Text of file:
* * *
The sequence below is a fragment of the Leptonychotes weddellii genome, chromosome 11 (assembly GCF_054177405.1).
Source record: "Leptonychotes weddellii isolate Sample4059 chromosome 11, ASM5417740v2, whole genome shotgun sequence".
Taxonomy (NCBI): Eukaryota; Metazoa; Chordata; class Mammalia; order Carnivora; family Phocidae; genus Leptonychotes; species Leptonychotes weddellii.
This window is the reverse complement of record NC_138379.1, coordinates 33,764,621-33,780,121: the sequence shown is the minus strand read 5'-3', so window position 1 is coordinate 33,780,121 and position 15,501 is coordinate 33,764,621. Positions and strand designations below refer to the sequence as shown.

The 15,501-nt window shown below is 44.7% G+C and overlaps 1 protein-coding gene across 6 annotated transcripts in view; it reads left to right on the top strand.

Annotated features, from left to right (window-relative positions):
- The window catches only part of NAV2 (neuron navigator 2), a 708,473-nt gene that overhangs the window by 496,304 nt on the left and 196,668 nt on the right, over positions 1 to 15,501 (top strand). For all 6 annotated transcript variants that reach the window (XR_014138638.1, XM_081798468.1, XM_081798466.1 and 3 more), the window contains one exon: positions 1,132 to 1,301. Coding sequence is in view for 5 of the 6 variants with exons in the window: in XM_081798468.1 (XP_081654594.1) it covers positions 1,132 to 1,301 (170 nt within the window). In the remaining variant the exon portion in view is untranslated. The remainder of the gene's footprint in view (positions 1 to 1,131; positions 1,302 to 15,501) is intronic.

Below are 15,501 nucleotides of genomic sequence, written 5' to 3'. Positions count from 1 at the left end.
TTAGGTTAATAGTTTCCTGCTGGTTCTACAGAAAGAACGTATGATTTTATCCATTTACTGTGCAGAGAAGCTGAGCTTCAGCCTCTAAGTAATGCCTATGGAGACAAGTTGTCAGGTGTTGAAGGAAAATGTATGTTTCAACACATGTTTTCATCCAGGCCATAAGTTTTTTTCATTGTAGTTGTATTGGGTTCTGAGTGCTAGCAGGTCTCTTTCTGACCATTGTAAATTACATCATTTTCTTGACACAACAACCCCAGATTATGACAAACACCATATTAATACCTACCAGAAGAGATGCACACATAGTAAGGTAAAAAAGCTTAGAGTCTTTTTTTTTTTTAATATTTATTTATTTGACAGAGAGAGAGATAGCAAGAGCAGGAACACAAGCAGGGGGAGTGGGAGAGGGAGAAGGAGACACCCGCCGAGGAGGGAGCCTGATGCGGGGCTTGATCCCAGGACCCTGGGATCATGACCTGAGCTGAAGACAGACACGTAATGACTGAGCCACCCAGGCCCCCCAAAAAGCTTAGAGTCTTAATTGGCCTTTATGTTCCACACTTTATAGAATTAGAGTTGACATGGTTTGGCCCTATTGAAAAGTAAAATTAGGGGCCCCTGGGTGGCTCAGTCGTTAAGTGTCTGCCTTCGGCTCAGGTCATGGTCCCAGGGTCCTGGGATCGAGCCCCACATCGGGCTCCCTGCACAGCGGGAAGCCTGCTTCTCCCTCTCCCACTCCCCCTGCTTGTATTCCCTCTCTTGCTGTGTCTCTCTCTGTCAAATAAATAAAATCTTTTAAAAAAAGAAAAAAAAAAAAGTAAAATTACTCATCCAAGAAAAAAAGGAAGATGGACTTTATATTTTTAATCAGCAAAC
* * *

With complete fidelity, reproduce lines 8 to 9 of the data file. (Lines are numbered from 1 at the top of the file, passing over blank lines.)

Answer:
Below are 15,501 nucleotides of genomic sequence, written 5' to 3'. Positions count from 1 at the left end.
TTAGGTTAATAGTTTCCTGCTGGTTCTACAGAAAGAACGTATGATTTTATCCATTTACTGTGCAGAGAAGCTGAGCTTCAGCCTCTAAGTAATGCCTATGGAGACAAGTTGTCAGGTGTTGAAGGAAAATGTATGTTTCAACACATGTTTTCATCCAGGCCATAAGTTTTTTTCATTGTAGTTGTATTGGGTTCTGAGTGCTAGCAGGTCTCTTTCTGACCATTGTAAATTACATCATTTTCTTGACACAACAACCCCAGATTATGACAAACACCATATTAATACCTACCAGAAGAGATGCACACATAGTAAGGTAAAAAAGCTTAGAGTCTTTTTTTTTTTTAATATTTATTTATTTGACAGAGAGAGAGATAGCAAGAGCAGGAACACAAGCAGGGGGAGTGGGAGAGGGAGAAGGAGACACCCGCCGAGGAGGGAGCCTGATGCGGGGCTTGATCCCAGGACCCTGGGATCATGACCTGAGCTGAAGACAGACACGTAATGACTGAGCCACCCAGGCCCCCCAAAAAGCTTAGAGTCTTAATTGGCCTTTATGTTCCACACTTTATAGAATTAGAGTTGACATGGTTTGGCCCTATTGAAAAGTAAAATTAGGGGCCCCTGGGTGGCTCAGTCGTTAAGTGTCTGCCTTCGGCTCAGGTCATGGTCCCAGGGTCCTGGGATCGAGCCCCACATCGGGCTCCCTGCACAGCGGGAAGCCTGCTTCTCCCTCTCCCACTCCCCCTGCTTGTATTCCCTCTCTTGCTGTGTCTCTCTCTGTCAAATAAATAAAATCTTTTAAAAAAAGAAAAAAAAAAAAGTAAAATTACTCATCCAAGAAAAAAAGGAAGATGGACTTTATATTTTTAATCAGCAAAC